Preserving Our Peer Processes
If consumers are to have measures of software quality to inform their acquisition choices, that information must come in some recognizable form. Rubber stamps, however, are exactly the wrong kind of packaging. If consumers are to continue to benefit from the strong independent peer-review process that open source exemplifies, the equivalent of a rubber stamp needs to be independently peer-reviewed as well. End-to-end transparency is the only possible solution, with no exceptions.
Like the stock market, the health system, the economy, and the environment, the information we need as software consumers is a set of technical indicators, not a set of rubber stamps. It's easy to produce indicators of software size, complexity, or quality. David A. Wheeler's website, for example, lists a number of independent statistics that reflect the quality of open source products according to a number of different definitions for "quality." There is no single, sanctified definition.
We need academics to argue what the leading indicators for software defects should be, and we need them to resist the special-interest arguments of those that would distort or avoid the statistics. We need independent bodies providing regimes, audits, and tests that can be used to produce indicators of anyone's software. We need the results transparently reported, and we need a graduated system that creates absolutely no barriers to entry, so that innovation is not stifled. After all, many people are happy to use software that's "Yet to be adequately completed: quality still low." That's the basis of many open source and commercial beta programs. Labels to that effect are surely overdue for many software products.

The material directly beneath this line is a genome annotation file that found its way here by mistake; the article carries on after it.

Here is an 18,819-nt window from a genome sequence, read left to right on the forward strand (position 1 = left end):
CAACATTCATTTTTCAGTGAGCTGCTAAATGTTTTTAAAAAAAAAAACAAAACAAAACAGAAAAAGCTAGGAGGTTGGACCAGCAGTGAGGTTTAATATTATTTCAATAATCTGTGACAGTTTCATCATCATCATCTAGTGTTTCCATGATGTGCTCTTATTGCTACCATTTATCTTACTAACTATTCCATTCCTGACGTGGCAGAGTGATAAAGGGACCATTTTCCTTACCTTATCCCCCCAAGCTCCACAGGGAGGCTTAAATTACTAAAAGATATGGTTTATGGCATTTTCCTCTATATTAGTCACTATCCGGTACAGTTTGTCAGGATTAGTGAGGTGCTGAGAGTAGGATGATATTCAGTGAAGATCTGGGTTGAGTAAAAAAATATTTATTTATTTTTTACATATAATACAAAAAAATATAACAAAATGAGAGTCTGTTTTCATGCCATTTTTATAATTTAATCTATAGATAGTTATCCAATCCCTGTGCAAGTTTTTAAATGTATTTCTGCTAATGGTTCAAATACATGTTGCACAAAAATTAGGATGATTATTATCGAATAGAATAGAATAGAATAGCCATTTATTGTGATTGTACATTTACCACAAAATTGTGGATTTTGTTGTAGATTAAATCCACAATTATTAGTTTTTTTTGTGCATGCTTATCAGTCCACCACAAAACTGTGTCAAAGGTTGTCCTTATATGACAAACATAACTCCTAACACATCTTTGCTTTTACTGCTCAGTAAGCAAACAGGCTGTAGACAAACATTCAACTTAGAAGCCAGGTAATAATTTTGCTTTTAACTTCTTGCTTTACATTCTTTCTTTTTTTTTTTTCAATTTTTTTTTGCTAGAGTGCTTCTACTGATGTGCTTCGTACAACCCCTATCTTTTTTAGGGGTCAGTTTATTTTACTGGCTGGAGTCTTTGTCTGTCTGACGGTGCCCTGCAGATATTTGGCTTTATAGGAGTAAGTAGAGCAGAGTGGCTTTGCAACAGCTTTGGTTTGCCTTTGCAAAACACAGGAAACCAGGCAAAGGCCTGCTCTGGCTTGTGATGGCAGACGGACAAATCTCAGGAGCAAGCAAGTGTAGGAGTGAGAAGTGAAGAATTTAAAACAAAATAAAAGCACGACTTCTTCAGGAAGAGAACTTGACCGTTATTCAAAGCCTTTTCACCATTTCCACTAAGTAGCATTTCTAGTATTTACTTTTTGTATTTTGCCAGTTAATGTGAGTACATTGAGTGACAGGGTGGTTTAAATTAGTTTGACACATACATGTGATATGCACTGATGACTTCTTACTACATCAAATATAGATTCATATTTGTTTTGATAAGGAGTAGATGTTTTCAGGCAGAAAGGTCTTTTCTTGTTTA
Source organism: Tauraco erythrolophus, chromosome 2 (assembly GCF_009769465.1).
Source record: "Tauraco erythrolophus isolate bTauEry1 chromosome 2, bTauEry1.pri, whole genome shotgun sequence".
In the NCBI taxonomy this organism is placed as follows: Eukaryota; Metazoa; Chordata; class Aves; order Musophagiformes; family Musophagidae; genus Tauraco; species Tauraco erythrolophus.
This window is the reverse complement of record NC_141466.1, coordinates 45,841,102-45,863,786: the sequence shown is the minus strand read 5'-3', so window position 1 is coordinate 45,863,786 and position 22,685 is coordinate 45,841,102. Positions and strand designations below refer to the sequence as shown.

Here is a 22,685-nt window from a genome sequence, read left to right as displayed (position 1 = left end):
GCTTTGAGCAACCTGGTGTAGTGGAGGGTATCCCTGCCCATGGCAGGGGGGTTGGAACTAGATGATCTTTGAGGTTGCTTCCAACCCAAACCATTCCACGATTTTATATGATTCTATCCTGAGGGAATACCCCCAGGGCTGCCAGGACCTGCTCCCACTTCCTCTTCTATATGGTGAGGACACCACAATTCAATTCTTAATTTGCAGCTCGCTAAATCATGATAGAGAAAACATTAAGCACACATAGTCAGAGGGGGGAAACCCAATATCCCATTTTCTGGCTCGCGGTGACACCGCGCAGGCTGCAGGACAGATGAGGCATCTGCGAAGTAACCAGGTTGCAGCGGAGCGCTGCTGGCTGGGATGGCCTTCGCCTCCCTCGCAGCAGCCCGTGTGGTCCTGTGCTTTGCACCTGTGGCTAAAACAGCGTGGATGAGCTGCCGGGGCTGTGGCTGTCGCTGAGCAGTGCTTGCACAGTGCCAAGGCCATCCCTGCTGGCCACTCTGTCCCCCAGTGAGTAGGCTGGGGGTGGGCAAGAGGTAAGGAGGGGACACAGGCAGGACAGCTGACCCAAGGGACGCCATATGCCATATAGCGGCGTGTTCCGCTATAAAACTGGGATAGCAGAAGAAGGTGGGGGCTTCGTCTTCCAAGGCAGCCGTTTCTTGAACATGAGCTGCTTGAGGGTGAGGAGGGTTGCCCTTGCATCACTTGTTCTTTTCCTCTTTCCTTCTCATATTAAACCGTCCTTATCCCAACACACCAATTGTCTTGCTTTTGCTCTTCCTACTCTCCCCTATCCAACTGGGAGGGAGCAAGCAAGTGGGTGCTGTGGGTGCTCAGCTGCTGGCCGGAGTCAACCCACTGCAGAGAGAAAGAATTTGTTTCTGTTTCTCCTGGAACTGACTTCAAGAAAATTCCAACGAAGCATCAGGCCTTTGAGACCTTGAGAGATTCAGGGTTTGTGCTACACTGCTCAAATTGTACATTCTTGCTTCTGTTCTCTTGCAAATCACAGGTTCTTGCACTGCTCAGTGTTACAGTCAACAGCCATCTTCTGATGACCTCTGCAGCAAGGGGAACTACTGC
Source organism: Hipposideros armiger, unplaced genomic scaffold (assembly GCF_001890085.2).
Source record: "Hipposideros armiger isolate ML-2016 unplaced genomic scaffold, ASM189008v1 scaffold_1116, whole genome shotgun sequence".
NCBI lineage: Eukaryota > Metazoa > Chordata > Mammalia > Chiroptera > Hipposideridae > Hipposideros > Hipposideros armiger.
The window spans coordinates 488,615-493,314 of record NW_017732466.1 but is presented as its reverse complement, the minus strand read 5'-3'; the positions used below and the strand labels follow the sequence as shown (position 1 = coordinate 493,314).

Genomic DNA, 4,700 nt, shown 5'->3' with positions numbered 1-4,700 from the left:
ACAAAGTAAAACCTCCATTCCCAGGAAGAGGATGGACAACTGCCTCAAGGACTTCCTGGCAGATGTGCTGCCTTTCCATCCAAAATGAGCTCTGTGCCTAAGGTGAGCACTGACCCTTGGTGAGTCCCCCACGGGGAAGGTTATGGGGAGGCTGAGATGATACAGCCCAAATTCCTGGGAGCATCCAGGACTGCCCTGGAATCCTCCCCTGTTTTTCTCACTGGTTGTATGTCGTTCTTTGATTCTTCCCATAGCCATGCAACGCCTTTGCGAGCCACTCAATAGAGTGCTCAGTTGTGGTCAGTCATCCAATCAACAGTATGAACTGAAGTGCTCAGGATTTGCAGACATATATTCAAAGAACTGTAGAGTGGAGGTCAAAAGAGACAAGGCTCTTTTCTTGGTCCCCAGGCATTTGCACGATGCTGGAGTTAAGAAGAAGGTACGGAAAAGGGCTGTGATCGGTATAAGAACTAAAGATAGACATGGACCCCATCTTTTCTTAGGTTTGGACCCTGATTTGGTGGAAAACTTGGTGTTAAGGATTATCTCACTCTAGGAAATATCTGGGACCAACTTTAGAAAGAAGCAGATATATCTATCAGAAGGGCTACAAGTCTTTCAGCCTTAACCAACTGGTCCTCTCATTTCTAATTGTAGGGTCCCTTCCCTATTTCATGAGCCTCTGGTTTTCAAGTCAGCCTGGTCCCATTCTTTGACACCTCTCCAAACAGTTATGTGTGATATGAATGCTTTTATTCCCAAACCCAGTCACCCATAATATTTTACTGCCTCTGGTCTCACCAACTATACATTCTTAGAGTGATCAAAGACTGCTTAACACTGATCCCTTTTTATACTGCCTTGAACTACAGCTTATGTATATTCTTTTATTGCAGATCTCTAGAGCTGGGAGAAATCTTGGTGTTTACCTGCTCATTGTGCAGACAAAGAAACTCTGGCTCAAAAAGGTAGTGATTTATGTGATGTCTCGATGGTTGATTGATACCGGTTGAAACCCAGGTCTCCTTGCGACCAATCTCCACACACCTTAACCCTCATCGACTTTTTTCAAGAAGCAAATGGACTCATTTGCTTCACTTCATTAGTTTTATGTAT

Such quality indicators are all rather awkward if you're a vendor that doesn't want to show anyone your source code, littered as it may be with the defects of intent that you put into it on purpose. They are a must for consumers, though. Alas, we know more about the contents of a jam jar than we do about the software we use.